S.S. Byas, J.
1. Accused Kaliya Alias Jagdish was convicted under Section 302, I.P.C. and was setenced to imprisonment for life with a fine of Rs. 1000/-, in default of the payment of fine to further undergo three months' rigorous imprisonment by the learned Sessions Judge, Jodhpur vide his judgment dated January 30, 1979. He has come up in appeal to challenge his conviction and sentence.
2. Briefly stated, the prosecution case, which is short and simple, is that deceased-victim Mahendra Singh Chaudhary was living with his wife PW 13 Smt. Meena, minor son Rajesh aged about 5 years and daughter Shashi aged about 2 years in a room in Hukam Niwas building situate in Sardarpura, Jodhpur. The deceased and the appellant were on inimical terms. At about 7.00 P. M. on February 28, 1978, the deceased, his wife and the two children left their house to go to a temple as it was the birthday of Kumari Shashi. When the party covered a distance of 10-15 feet and reached near a peepal tree, the party saw the appellant and Narsingh Das (co-accused acquitted) standing there. Accused Kaliya gave a fist blow on the mouth of the deceased and thereafter grappled with him and felled him down. The appellant did not leave the deceased. Somehow or other, the deceased managed to get up and started running in a bid to save himself. The appellant and Narsingh Das ran after the deceased and caught him a few steps away. Narsingh Das caught hold the hands of the deceased and the appellant struck a number of blows to him with the knife he had with him. The victim received multiple injuries, one of which was in his abdomen. The victim fell down P. W. 13 Smt. Meena raised cries and many persons collected there but none could dare to intervene. Both the culprits thereafter made good their escape. There was profuse bleeding from the wounds of the victim and the clothes he was wearing got drenched with it. Smt. Meena also received some injuries when she tried to rescue her husband. She took her husband in a three-wheeler auto-rikshaw to Mahatma Gandhi Hospital, Jodhpur where he was admitted for treatment. One Chandmal on duty at the enquiry cell of the hospital informed police Sardarpura on telephone about the injured condition of the victim. The station house officer Badansingh (PW 17) immediately reached the hospital. Before he could reach there, the victim succumbed to the injuries. The station house officer found Smt. Meena there in the hospital and recorded her statement Ex. P. 16. Ex. P. 16 was treated as the first information report and a case under Section 302, I.P.C. against the accused-appellant and his associate Narsingh Das was registered. The inquest report of the victim's dead body was prepared. His blood-stained clothes were seized and sealed. The site of occurrence was inspected and blood-smeared soil was seized and sealed from there. The autopsy on the victim's dead body was conducted at about 12.15 P.M. on March 1, 1978 by Medical Jurist Dr. Prakash Dayal (PW 9). The doctor noticed the following ante-mortem injuries on the victim's dead body:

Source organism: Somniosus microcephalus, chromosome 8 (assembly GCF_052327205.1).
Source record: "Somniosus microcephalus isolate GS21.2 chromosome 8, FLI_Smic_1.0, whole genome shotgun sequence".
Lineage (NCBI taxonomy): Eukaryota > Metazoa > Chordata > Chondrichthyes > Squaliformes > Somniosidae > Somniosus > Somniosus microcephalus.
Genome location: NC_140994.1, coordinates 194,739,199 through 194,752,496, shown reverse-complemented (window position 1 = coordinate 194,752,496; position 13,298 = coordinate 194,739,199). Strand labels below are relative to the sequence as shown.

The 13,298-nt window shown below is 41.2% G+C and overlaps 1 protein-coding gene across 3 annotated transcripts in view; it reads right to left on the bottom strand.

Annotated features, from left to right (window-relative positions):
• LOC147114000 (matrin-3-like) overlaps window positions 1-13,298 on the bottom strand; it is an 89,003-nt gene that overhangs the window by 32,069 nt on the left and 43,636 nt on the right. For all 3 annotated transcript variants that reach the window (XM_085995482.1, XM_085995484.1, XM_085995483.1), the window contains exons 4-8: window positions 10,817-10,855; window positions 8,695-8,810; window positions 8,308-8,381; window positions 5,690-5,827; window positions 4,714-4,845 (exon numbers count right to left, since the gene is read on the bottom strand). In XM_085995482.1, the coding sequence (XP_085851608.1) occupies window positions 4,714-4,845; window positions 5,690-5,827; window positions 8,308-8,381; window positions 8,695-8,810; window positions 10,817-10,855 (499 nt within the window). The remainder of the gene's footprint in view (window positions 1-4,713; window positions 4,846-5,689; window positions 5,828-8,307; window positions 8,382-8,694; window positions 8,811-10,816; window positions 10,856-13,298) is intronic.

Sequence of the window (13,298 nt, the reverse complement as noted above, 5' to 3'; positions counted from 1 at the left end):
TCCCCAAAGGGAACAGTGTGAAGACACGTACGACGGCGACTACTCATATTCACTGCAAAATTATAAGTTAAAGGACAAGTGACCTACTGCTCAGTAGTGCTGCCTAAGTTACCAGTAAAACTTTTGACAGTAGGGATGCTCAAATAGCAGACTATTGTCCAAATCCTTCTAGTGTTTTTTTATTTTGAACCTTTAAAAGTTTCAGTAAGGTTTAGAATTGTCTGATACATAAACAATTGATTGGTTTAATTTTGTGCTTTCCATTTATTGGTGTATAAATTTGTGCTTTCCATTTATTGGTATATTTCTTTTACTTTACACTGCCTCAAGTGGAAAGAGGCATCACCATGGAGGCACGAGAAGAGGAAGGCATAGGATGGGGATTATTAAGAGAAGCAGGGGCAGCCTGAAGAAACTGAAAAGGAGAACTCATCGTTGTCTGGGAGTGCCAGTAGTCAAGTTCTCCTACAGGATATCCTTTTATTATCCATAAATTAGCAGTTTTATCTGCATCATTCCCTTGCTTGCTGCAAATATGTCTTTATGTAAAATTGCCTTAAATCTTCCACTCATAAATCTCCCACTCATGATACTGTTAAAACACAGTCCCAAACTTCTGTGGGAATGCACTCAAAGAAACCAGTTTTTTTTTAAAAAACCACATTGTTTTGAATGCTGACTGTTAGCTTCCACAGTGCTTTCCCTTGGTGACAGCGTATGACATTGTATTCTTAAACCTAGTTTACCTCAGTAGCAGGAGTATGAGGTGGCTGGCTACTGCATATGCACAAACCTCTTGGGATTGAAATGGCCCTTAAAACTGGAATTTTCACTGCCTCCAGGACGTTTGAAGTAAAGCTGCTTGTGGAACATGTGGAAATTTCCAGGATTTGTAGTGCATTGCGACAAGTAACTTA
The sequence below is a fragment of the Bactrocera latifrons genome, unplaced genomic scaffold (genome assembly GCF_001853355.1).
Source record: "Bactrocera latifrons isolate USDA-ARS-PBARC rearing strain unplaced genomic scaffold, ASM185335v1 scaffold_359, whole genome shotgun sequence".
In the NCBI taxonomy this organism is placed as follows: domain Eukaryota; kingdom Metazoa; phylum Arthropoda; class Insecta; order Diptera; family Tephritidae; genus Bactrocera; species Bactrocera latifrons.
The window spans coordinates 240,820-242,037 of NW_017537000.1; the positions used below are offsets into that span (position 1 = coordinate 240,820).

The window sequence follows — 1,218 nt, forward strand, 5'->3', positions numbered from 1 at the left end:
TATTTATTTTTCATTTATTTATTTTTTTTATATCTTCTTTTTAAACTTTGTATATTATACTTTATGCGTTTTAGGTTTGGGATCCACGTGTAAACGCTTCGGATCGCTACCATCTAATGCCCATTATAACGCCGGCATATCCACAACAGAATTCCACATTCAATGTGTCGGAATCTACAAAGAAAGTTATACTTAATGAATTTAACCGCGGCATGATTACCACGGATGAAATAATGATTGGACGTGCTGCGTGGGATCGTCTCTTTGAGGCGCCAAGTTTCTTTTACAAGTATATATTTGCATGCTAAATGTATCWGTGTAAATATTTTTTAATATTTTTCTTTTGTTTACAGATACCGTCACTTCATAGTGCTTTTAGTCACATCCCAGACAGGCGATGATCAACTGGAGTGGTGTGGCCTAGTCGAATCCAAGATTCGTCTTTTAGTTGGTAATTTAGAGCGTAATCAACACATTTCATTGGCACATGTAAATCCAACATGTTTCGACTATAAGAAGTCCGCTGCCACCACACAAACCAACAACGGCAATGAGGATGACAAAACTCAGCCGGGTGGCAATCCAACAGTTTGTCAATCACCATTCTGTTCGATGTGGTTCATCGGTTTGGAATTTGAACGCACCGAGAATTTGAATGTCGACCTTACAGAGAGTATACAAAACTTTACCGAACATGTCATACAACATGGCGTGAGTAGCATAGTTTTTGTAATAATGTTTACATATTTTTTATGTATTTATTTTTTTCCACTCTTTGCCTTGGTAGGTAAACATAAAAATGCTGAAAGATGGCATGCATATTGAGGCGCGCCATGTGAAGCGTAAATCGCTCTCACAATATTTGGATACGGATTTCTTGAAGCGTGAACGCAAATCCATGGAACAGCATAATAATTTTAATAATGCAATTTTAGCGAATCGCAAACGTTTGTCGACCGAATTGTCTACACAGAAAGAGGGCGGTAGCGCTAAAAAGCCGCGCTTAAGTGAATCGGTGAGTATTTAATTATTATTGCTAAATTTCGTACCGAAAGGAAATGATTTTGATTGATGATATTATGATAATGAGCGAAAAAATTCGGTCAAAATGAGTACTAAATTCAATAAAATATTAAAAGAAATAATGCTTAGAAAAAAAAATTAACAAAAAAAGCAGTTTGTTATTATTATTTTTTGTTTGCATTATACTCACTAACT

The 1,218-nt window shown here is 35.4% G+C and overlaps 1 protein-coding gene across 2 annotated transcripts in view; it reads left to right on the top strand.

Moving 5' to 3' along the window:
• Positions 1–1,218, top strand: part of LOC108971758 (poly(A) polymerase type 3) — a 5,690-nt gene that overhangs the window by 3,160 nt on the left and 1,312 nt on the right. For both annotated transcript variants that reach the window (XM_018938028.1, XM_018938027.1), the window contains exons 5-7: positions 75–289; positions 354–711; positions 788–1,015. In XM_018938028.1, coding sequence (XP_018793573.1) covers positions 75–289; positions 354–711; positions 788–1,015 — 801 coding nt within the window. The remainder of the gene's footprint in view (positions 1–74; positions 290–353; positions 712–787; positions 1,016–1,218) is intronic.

1. Incised wound 5 c.m. 1.2 c.m. on the chest on left side at the level of 6th rib and 6th intercostal space. The 6th rib had been partially cut at inferior border at the posto-chondal junction. It was 4.5 c.m. from the midline and was pleural cavity deep. There was about 70 to 100 cc blood in the left pleural cavity. The injury was oblique in direction.
2. Incised wound 2.5 c.m. 0.5 cm. and skin deep in the eppigestic region 1 cm. to the left of mid line. It was transversed.
3. Incised wound 3.5 c.m. 1.5 c.m. about 7.5 c.m. to the left of mid-line and 10.5 cm. above the umblicus. The peritonium had been perforated and the omuntum was protruding through the wound. It was oblique.
4. Incised wound 4.5 c.m. 1.2 c.m. about 12 c.m. from the mid-line and 5.5 c.m. below and lateral to injury No. 3. It was oblique. The omuntum was protruding and the peritonium had been performed.
5. Incised wound 4.3 c.m. 1.6 c.m. about 1.3 c.m. below the umbilicus in the mid line. A loop of intestine about 15 c.m. long was protruding through the wound and it had been perforated at two places about 1 cm. long. The wound was oblique. The mesentry had been perforated at the margin of the intestine at two sides about 0.7 c.m. long. There was about 500 cc blood in the peritonium cavity which was partially clotted.
6. Incised wound 2.5 c.m. 0.5 c.m. just to the right of injury No. 5. It was skin deep and longitudinal.
7. Incised wound 5.5 c.m. 2. c.m. and muscle deep on the antro lateral aspect of left thigh 14 cm. below the anterior superior Iliac spine. It was transversed.
8. Incised wound 1.0 c.m. 0.5 c.m. and skin deep on the anterior aspect of left thigh 2.5 cm. medial to injury No. 7. It was transversed.
9. Incised wound 3 c.m. 1 c.m. and skin deep 2.5 c.m. medial to injury No. 3. It was longitudinal.
10. Incised wound 2.5 c.m. 1 c.m. and muscle deep on the lateral aspect of left thigh 23 cm. below the crest of ileam. It was longitudinal.
11. Incised wound 2.5 c.m. 1 c.m. and muscle deep on the medial aspect of upper part of left thigh. It was longitudinel.